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Can my laptop become infected by other PC's using the same network?

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3 replies to this topic

#1 ElectricYouth


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Posted 09 August 2017 - 11:31 AM

I am the only one in my household that takes PC security seriously. Can my laptop become infected by their lousy PC's if we use the same internet?


Additionally, is using a cable to connect to internet safer than connecting wireless / wifi?

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#2 DelPomerinke


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Posted 09 August 2017 - 12:07 PM

Think of it this way,

It's Flu season and you have had your recent Flu shot.  Would you rather be in a room for 8hrs with 50 people who have not had their shots or a room with 50 others who are indeed protected?

Security is often implemented at numerous and various layers: on the Perimeter, on the Gateways and Intermediate Layers as well as on the End Points.  The point being you are only secure as your weakest Link.

#3 Daniel_Boringcliffe


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Posted 26 August 2017 - 02:12 PM

In short : Yes to both of your questions.


Do you have kids ? You can always install avast on their computers, tweak it to high protection levels and set it to password lock so they won't uninstall it / get around it. That'll do for 99% of malware. If your computer is acting weird then consider running malwarebytes, zemana portable and hitmanpro, also consider running adwcleaner and jrt, all of these in combination will remove almost any malware, except for some advanced rootkits. If you run all of these and your computer is still acting weird then ask malware support on this site for help or reinstall your computer and configure your firewall to public network setting.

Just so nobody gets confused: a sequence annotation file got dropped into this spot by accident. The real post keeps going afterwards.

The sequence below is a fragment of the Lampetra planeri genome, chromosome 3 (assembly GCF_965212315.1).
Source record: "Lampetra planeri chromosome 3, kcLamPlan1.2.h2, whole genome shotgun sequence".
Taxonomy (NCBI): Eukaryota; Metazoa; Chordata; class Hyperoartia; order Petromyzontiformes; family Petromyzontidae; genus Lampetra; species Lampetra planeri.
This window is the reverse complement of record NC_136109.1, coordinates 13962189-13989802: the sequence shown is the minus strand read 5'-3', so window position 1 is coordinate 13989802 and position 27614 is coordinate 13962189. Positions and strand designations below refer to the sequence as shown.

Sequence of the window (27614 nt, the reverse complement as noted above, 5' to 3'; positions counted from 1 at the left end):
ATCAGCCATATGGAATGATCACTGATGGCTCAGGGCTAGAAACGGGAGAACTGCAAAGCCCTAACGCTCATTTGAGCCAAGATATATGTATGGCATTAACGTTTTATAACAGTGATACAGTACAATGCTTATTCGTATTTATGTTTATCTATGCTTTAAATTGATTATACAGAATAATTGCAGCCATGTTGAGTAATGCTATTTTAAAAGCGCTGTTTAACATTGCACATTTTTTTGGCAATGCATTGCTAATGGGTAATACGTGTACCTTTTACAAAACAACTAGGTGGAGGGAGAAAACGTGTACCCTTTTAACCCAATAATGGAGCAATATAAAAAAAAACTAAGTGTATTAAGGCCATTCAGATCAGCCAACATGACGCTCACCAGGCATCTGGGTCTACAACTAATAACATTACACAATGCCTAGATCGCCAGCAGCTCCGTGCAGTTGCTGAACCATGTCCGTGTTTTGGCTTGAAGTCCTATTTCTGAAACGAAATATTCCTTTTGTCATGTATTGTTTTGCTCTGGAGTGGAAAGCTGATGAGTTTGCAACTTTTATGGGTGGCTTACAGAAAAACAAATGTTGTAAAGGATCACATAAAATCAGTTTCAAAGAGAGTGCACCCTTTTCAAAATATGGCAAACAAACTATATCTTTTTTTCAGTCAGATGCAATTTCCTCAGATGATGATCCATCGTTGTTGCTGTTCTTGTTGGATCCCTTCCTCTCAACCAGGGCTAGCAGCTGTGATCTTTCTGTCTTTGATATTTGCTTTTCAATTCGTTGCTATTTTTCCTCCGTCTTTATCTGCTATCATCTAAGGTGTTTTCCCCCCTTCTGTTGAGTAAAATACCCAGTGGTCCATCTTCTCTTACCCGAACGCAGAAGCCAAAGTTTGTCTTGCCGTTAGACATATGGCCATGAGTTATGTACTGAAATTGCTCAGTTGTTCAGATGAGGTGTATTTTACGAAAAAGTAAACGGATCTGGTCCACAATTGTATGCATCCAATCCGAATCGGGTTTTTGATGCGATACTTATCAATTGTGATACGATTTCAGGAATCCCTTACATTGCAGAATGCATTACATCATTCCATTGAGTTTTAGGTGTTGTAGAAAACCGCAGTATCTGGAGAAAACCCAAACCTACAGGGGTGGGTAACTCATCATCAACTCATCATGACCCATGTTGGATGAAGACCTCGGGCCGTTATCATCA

Links for the above mentioned :






Edited by Daniel_Boringcliffe, 26 August 2017 - 02:13 PM.

#4 britechguy


    Been there, done that, got the T-shirt

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Posted 26 August 2017 - 05:31 PM

The answer is actually, "Yes, you can, for certain kinds of infections."


That being said, if your computer has any decent realtime scanning protection for viruses and malware you are most likely going to be just fine if you follow even most of the practices in Quietman7's Best Practices for Safe Computing  (or even a good deal of them).


Most, not all, but most computer infections are not really transmitted "through the air" like real infections can be and where being in close proximity to infected others is almost certain to infect you.  They generally require direct user action of some kind to invite them in.  The one best indicator of your potential for infection is your history of infection.   None of us have been merrily strolling through cyberspace not being surrounded by potential infections for a very, very long time now.   If you're not getting them, and I don't mean getting them but your security software neutralizing them, but not getting them at all (or very, very seldom) it matters little what surrounds you if you don't directly interact with it.

Brian  AKA  Bri the Tech Guy (website in my user profile) - Windows 10 Home, 64-Bit, Version 1803, Build 17134 

     . . . the presumption of innocence, while essential in the legal realm, does not mean the elimination of common sense outside it.  The willing suspension of disbelief has its limits, or should.

    ~ Ruth Marcus,  November 10, 2017, in Washington Post article, Bannon is right: It’s no coincidence The Post broke the Moore story






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